Ed Note: This (re)post from early 2015 by economist Michael Giberson, formerly at Texas Tech University, is reprinted below. While generic to pricing of any good or service in any emergency, it applies to Joe Biden’s recent concern about oil-price ‘gouging’ and calls from the Democrat leadership for FTC investigations into the same.
“Higher prices would discourage over-buying and help ensure that useful consumer goods get distributed to more households, not just the households best able to rush to the store. Consumer sentiment against higher prices during emergencies, by discouraging a price response and encouraging shortages, tends to put the burden of the shortages on those consumers least able to run to the stores in emergencies.”
When consumer demand shoots up and supplies are limited, either prices must increase or shortages will result. Consumer sentiment leans strongly against such price increases, and sometimes that sentiment is enshrined in anti-price gouging laws. It is this sentiment and such laws that unintentionally put a burden on less-able consumers.
As a heavy winter storm was projected to slam into Mid-Atlantic and Northeastern states earlier this week, a familiar scenario emerged: state officials urged citizens to stay safe and to report suspected price gouging. (Examples: New York, Connecticut.) Predictably, consumers rushed to stores to discover crowded aisles, long lines, and–soon enough–outages of many consumer goods.
An economist might wonder, in the face of a sharp increase in demand, why stores do not simply raise prices. A higher price would discourage excessive buying and boost the profits of stores who had adequate supplies of useful goods.
One reason stores do not raise prices are anti-price gouging laws, in effect in most of the states affected by the storm. But many consumers react aversely to price increases in the face of an emergency, so even absent price gouging laws causing shortages retailers often choose shortages over higher prices.
But what is the cost of a preference for shortages over price increases?
One study documents what a few moments of reflection might reveal: the effects of shortages are not evenly distributed. When emergencies happen (or are first forecasted) some consumers are readily able to rush to the store, while other consumers are not so lucky. The early bird gets the bread and milk and eggs, the late arrival finds little or nothing available.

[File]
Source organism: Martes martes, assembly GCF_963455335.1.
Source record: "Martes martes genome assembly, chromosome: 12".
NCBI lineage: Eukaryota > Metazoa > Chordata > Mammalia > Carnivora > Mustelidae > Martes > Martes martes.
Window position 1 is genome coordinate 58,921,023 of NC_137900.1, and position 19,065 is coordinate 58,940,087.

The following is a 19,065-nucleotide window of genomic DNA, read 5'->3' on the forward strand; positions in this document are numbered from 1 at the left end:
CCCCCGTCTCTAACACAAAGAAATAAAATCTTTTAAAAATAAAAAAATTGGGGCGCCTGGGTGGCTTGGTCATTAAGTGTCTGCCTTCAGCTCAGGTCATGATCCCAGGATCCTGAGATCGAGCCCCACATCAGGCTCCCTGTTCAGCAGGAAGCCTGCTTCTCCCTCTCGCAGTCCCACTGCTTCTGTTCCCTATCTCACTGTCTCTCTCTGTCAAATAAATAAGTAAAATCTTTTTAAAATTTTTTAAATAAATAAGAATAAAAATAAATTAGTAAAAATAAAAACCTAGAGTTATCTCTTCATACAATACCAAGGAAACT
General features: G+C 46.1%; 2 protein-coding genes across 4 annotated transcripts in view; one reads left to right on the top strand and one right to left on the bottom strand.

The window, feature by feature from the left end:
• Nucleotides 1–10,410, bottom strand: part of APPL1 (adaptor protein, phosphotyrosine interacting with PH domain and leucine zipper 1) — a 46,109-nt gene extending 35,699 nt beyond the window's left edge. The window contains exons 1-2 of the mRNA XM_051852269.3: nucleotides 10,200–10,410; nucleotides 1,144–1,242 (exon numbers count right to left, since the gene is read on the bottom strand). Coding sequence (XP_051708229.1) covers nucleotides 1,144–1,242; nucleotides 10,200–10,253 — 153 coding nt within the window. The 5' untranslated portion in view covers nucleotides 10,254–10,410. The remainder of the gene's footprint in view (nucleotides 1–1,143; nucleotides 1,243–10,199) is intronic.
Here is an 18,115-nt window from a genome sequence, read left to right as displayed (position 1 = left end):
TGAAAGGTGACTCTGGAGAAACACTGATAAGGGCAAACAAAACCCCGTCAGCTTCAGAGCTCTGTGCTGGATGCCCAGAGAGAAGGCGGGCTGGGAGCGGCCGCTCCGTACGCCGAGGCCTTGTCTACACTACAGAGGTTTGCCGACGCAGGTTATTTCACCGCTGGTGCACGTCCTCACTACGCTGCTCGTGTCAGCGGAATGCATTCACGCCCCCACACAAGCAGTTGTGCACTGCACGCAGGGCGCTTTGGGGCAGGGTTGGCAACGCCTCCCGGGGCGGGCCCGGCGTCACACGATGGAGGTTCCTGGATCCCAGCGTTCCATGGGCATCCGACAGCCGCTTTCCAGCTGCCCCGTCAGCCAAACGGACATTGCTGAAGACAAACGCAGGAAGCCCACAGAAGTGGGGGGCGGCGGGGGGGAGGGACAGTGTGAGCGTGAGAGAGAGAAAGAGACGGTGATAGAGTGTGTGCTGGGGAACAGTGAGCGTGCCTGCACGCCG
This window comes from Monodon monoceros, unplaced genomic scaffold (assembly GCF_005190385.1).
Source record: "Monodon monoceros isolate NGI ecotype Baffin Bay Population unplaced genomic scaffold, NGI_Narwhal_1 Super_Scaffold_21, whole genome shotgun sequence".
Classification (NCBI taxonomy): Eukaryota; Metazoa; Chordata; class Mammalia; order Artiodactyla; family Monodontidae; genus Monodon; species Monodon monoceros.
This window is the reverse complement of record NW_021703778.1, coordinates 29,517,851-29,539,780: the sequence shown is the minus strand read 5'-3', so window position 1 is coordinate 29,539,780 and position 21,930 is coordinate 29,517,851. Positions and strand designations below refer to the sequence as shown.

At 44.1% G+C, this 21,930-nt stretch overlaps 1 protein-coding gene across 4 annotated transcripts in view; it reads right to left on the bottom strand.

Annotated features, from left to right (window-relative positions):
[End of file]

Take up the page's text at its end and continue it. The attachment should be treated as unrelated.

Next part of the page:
Using detailed consumer purchase histories and retailer price survey data, a trio of economists examined consumer responses to the Great East Japan Earthquake of March 2011. The analysis found that spending on storable foods rose dramatically right after the earthquake. Prices didn’t rise much, so the spending increase is attributed to households stocking up on storable foods. Not all households were able to get more food, however.
Households with what the researchers called a “high opportunity costs of shopping,” for example those households with infants or with both parents working full time, were more likely to miss out on the opportunity to buy foods before they ran out. It is easy to see that elderly and mobility-impaired consumers, too, would be more likely to be shut out by any sudden rush of consumers to the store after a disaster.
Higher prices would discourage over-buying and help ensure that useful consumer goods get distributed to more households, not just the households best able to rush to the store. Consumer sentiment against higher prices during emergencies, by discouraging a price response and encouraging shortages, tends to put the burden of the shortages on those consumers least able to run to the stores in emergencies.
Experimentation, Not Unintended Consequences
Laws against price gouging worsen the consequences of the consumer sentiment against higher prices. In the absence of laws, at least some retailers might test out somewhat higher prices and thereby keep some products on the shelves for slower-responding consumers. Over time consumers might begin to see the connections between higher prices and a better distribution of useful consumer goods during emergencies. Anti-price gouging laws block experimentation and learning in the market.
While higher prices reduce some of the harms of emergency-inspired panic shopping, and perhaps spread the harms a bit more evenly across consumers, high prices may be a bigger burden for at least able-bodied poor consumers. (Disabled poor consumers might actually be better off with higher prices and some items still on the shelf when they reach the store than lower prices and few goods available.) Mitigating that particular burden may be better left to the efforts of friends, families, and charities.
As Dwight Lee pointed out in The Two Moralities of Outlawing Price Gouging, market prices are the most effective way to get useful goods to consumers during emergencies. But that does not mean charitable efforts are unneeded. We need both the intention-based “magnanimous morality” – directed charity promoting personal sacrifices to address post-disaster problems – and the “mundane morality” of the market – the unintentional cooperation arising through markets that mobilize the extended social order in addressing post-disaster problems.
It is when both moralities operate within their proper spheres of human activity, Lee wrote, that they yield the most help to victims of disaster.
Laws against price gouging should be repealed – they make bad situations worse. But the broader consumer sentiment against higher prices needs to go away too. Consumers need to understand the wisdom of Lee’s two moralities so that markets and charity work can effectively work together to help victims of disaster.